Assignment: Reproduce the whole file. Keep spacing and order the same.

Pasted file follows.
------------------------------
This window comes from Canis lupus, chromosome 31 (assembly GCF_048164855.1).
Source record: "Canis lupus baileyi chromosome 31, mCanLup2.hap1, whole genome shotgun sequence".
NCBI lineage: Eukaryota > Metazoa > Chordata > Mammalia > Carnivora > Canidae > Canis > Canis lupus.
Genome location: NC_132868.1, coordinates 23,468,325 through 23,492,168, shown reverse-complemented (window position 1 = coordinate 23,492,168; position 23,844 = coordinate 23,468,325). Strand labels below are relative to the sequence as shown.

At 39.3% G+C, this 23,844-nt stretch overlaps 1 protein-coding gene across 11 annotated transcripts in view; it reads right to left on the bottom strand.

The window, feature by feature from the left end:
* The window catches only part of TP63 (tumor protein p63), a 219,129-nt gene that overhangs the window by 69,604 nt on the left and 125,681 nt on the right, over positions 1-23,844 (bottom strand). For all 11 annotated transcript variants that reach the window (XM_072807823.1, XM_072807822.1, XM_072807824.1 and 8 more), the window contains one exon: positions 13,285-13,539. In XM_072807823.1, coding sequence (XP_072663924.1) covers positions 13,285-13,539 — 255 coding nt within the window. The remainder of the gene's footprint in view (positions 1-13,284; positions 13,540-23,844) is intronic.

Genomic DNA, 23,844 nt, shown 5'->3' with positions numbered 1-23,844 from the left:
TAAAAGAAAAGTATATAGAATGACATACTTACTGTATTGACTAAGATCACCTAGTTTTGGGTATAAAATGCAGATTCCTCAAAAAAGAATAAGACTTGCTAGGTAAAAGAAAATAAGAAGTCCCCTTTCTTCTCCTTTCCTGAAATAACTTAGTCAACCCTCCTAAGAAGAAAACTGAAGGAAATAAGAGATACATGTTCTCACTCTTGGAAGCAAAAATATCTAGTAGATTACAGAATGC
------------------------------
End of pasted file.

This window comes from Canis lupus, chromosome 31 (assembly GCF_048164855.1).
Source record: "Canis lupus baileyi chromosome 31, mCanLup2.hap1, whole genome shotgun sequence".
NCBI lineage: Eukaryota > Metazoa > Chordata > Mammalia > Carnivora > Canidae > Canis > Canis lupus.
Genome location: NC_132868.1, coordinates 23,468,325 through 23,492,168, shown reverse-complemented (window position 1 = coordinate 23,492,168; position 23,844 = coordinate 23,468,325). Strand labels below are relative to the sequence as shown.

At 39.3% G+C, this 23,844-nt stretch overlaps 1 protein-coding gene across 11 annotated transcripts in view; it reads right to left on the bottom strand.

The window, feature by feature from the left end:
* The window catches only part of TP63 (tumor protein p63), a 219,129-nt gene that overhangs the window by 69,604 nt on the left and 125,681 nt on the right, over positions 1-23,844 (bottom strand). For all 11 annotated transcript variants that reach the window (XM_072807823.1, XM_072807822.1, XM_072807824.1 and 8 more), the window contains one exon: positions 13,285-13,539. In XM_072807823.1, coding sequence (XP_072663924.1) covers positions 13,285-13,539 — 255 coding nt within the window. The remainder of the gene's footprint in view (positions 1-13,284; positions 13,540-23,844) is intronic.

Genomic DNA, 23,844 nt, shown 5'->3' with positions numbered 1-23,844 from the left:
TAAAAGAAAAGTATATAGAATGACATACTTACTGTATTGACTAAGATCACCTAGTTTTGGGTATAAAATGCAGATTCCTCAAAAAAGAATAAGACTTGCTAGGTAAAAGAAAATAAGAAGTCCCCTTTCTTCTCCTTTCCTGAAATAACTTAGTCAACCCTCCTAAGAAGAAAACTGAAGGAAATAAGAGATACATGTTCTCACTCTTGGAAGCAAAAATATCTAGTAGATTACAGAATGC